We would advise you not to take a deposit and sign a private sales agreement if the buyer needs a mortgage. If you do, you would have to take your property off the market while they apply for the mortgage, and if they do not get it, you would have to pay back the deposit and start to look for another buyer. It is easier to tell them to go and apply for their mortgage and come back when they have the funds in place.

Buyers will normally make offers lower than they are expecting to pay, and owners usually ask for more money than they would be happy to receive, so please bear this in mind when an offer is presented to you. If the offer is too low, you can always come back with a counter offer and finally agree on a figure you are both happy with. Do not be offended by a really low offer, some buyers will test you to see how low you are willing to go. It is nothing personal, it is just the way they like to work. It is important for you to realise that your agent is obliged to inform you of any offer they receive for your property, so if they come to you with a really low one, don’t be annoyed with them, they are only doing their job.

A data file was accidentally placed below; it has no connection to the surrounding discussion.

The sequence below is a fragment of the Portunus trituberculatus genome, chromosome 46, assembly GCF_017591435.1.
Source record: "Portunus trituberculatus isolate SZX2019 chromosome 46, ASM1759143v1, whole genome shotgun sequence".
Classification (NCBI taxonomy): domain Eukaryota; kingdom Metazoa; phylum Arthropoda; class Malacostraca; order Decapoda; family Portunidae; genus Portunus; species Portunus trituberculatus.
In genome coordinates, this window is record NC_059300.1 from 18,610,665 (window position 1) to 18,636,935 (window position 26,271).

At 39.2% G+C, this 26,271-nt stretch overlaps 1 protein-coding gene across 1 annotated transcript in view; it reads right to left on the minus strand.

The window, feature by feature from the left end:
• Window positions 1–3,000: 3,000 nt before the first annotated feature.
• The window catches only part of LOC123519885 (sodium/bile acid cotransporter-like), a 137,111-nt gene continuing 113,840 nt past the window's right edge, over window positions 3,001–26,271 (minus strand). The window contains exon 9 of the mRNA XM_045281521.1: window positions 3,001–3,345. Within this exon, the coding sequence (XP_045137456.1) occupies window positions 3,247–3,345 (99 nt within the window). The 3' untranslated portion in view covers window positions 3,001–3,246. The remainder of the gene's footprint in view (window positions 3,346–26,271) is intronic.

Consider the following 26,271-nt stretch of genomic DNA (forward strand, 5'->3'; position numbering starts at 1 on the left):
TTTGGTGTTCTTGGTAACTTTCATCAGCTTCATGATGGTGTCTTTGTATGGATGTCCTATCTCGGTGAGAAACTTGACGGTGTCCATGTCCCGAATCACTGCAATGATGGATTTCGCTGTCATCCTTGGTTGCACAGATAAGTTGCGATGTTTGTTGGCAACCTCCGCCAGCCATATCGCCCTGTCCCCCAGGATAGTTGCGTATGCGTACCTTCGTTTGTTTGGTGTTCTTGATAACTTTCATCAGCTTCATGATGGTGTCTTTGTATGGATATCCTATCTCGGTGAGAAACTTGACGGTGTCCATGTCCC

If you get a reasonable offer that you think is fair, you should carefully consider it. It is best not to be greedy and lose the sale instead of trying to hold out for an extra thousand Euros. You may end up losing the deal and regretting it later. Sometimes, the first offer you made might be the last offer you get for a long while. Do you really want to wait a long time to sell?

Be reasonable and ask your agent for their honest opinion. A professional agent will guide you and give you honest feedback. If they think the offer is too low, they should tell you so that you can negotiate a higher price providing of course the buyer is willing to pay more money. Your agent will have a lot of experience regarding the current market conditions and will know if it is a reasonable offer that you should consider or not.

The sales contract and deposit

Once your agent has found a buyer for your property, it is normal procedure to ask them for a ten percent, non-refundable deposit in order to secure the sale. They will then proceed to prepare the private sales contract between you and the buyers. This has to be done in Spanish by law, so make sure that it is properly translated for you and that you understand the contents and know what you are agreeing to.